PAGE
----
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Even a Happy Luncheon in Old Town Feels the Impact of Monday’s Horror
The retailer C. Wonder marked the opening of a new store, but the talk was of the shootings. By Carol Ross Joynt
Comments () | Published September 18, 2013
The C. Wonder luncheon at Restaurant Eve was sunny and bright, but some of the talk was of the Navy Yard shootings. Photograph by Carol Ross Joynt.

Washington, for all its “metro area” square miles, is still a small town, and when something catastrophic happens in one neighborhood, such as the Navy Yard shootings, we all feel the impact. For many, the dilemma is, When does life go back to normal? Do we keep the dinner dates, go to the game, use the theater tickets, have lunch and cocktails and enjoy the beautiful weather? The next day? Is that okay?

That uncertainty was palpable at a luncheon Tuesday at Restaurant Eve in Old Town Alexandria, hosted by C. Wonder to mark the opening of the retail chain’s second Washington-area store, at Pentagon City.

“My son didn’t want me to come,” said Leslie Gordon Johnson, managing director of the company’s Founders Club, as she greeted guests with a broad smile. At home in New York Monday night the family had watched the coverage of the shootings to the growing consternation of her 16-year-old. “He was afraid. He was worried that Washington would not be safe.” She assured him it would be okay. And, after a while, it was. Other guests at the lunch told their own stories, related not so much to fear as to the question of just how secure is secure.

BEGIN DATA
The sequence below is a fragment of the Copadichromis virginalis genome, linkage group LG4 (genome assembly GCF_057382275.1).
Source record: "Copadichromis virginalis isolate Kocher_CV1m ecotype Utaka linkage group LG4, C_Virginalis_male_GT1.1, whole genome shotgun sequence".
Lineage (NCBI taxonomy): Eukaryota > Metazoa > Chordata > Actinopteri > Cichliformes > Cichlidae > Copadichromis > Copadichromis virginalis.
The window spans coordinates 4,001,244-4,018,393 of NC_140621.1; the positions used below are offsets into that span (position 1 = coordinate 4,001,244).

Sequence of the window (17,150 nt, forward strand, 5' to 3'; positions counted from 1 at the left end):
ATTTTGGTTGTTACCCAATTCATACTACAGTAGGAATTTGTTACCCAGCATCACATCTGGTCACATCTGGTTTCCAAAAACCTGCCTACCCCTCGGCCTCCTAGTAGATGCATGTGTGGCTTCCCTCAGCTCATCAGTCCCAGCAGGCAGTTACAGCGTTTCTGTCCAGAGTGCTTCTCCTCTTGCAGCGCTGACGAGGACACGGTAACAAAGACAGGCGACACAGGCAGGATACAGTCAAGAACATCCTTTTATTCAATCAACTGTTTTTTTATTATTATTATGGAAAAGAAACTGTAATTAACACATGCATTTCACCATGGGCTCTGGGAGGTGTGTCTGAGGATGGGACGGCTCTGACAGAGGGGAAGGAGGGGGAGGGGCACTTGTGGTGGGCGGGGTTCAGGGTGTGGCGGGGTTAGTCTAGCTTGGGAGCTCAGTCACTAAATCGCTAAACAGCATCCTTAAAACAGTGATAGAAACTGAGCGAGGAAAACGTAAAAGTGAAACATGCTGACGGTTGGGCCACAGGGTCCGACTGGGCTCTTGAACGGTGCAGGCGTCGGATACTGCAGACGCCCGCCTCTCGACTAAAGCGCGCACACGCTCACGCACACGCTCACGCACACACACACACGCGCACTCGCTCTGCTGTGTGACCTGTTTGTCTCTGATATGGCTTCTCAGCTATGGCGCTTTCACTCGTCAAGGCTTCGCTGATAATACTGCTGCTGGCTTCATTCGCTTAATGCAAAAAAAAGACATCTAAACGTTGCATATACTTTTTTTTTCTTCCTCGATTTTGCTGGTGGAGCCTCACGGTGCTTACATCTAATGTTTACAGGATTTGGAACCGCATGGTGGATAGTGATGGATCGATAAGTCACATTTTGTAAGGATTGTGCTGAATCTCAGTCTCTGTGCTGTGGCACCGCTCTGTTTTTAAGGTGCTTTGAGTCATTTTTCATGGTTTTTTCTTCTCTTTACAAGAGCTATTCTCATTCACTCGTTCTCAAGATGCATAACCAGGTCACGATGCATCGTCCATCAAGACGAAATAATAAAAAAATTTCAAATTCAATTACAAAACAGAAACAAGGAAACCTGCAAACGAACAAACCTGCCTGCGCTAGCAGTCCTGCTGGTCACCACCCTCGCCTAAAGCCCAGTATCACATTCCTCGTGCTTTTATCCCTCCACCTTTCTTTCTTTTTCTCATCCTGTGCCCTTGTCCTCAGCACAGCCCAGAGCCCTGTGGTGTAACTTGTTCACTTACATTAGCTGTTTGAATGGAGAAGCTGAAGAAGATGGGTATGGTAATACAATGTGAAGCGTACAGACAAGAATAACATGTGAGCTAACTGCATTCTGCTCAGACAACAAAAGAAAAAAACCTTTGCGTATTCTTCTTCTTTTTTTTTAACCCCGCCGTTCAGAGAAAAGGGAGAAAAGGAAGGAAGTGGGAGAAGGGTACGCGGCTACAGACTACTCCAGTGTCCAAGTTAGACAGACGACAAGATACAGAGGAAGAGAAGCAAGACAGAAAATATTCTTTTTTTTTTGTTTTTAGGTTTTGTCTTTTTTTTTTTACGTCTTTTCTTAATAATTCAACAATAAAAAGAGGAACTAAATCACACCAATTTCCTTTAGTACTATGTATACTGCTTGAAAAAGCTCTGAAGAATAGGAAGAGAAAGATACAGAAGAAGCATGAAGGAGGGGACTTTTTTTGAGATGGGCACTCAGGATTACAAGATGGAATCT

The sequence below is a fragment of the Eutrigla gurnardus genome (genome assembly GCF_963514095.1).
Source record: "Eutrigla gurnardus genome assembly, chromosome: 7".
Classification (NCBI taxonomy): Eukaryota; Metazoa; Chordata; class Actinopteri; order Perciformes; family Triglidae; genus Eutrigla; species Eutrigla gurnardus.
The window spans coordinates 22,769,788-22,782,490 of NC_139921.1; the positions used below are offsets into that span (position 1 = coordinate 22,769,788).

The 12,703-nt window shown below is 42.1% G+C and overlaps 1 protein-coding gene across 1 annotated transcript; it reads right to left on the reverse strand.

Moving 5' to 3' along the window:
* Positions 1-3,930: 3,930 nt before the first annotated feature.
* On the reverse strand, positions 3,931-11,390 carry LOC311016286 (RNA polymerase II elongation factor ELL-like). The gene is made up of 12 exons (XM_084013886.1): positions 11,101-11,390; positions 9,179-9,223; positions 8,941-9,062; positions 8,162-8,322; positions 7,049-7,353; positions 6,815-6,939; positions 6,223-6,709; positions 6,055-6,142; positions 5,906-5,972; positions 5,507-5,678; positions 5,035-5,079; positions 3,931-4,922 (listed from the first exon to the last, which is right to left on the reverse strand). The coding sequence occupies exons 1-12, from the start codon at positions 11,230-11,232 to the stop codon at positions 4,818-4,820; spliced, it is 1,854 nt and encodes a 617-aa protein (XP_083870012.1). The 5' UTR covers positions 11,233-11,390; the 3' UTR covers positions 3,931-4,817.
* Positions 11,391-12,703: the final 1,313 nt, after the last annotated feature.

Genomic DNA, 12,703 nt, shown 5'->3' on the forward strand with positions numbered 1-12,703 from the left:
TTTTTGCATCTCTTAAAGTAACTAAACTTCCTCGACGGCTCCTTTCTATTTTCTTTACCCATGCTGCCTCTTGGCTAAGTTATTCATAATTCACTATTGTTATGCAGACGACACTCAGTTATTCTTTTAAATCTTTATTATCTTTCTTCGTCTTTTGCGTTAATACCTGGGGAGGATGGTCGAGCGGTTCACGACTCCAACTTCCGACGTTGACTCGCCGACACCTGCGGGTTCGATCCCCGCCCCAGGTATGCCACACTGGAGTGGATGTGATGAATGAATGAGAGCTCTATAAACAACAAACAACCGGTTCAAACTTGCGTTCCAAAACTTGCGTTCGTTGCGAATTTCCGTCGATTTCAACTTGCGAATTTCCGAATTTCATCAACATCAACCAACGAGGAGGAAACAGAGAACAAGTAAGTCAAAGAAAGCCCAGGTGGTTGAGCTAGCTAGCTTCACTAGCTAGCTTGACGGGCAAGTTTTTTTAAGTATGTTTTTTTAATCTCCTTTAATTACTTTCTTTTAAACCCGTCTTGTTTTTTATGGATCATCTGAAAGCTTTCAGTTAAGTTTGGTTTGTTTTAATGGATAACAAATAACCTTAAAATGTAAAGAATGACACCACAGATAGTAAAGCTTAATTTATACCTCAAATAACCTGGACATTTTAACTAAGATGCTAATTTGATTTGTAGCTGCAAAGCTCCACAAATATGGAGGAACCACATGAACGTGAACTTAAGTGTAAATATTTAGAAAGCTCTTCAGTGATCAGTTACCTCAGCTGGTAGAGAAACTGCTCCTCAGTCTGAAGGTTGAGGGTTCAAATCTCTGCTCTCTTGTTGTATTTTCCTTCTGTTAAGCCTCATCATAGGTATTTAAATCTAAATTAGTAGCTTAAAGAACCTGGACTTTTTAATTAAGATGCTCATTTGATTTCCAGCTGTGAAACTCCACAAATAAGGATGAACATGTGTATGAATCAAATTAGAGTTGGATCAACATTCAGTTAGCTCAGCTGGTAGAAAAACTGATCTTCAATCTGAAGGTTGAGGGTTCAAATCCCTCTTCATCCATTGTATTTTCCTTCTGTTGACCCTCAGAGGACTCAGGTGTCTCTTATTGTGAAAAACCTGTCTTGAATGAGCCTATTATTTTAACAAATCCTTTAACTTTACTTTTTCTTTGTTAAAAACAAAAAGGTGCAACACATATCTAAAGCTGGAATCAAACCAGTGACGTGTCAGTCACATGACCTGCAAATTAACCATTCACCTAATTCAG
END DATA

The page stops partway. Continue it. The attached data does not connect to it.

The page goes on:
Lunch was served: heirloom tomato salad with fresh chèvre and garden basil; a choice of a salad with Pine Ridge Farm rib eye or a shrimp and grits sandwich, and dessert of baked chocolate mousse with apricot jam, tea ice cream, and mint. Sunlight streamed through the windows of the private dining room, making tall flutes of rosé Champagne gleam.

For all the bonhomie of the occasion, the conversation returned again and again to the Navy Yard, the victims, the shooter, and the aftermath. Because in Washington when something so dreadful happens the harsh reality of violence and loss can’t be ignored at even the brightest of occasions.

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Posted at 11:12 AM/ET, 09/18/2013 RSS | Print | Permalink | Comments () | Washingtonian.com Blogs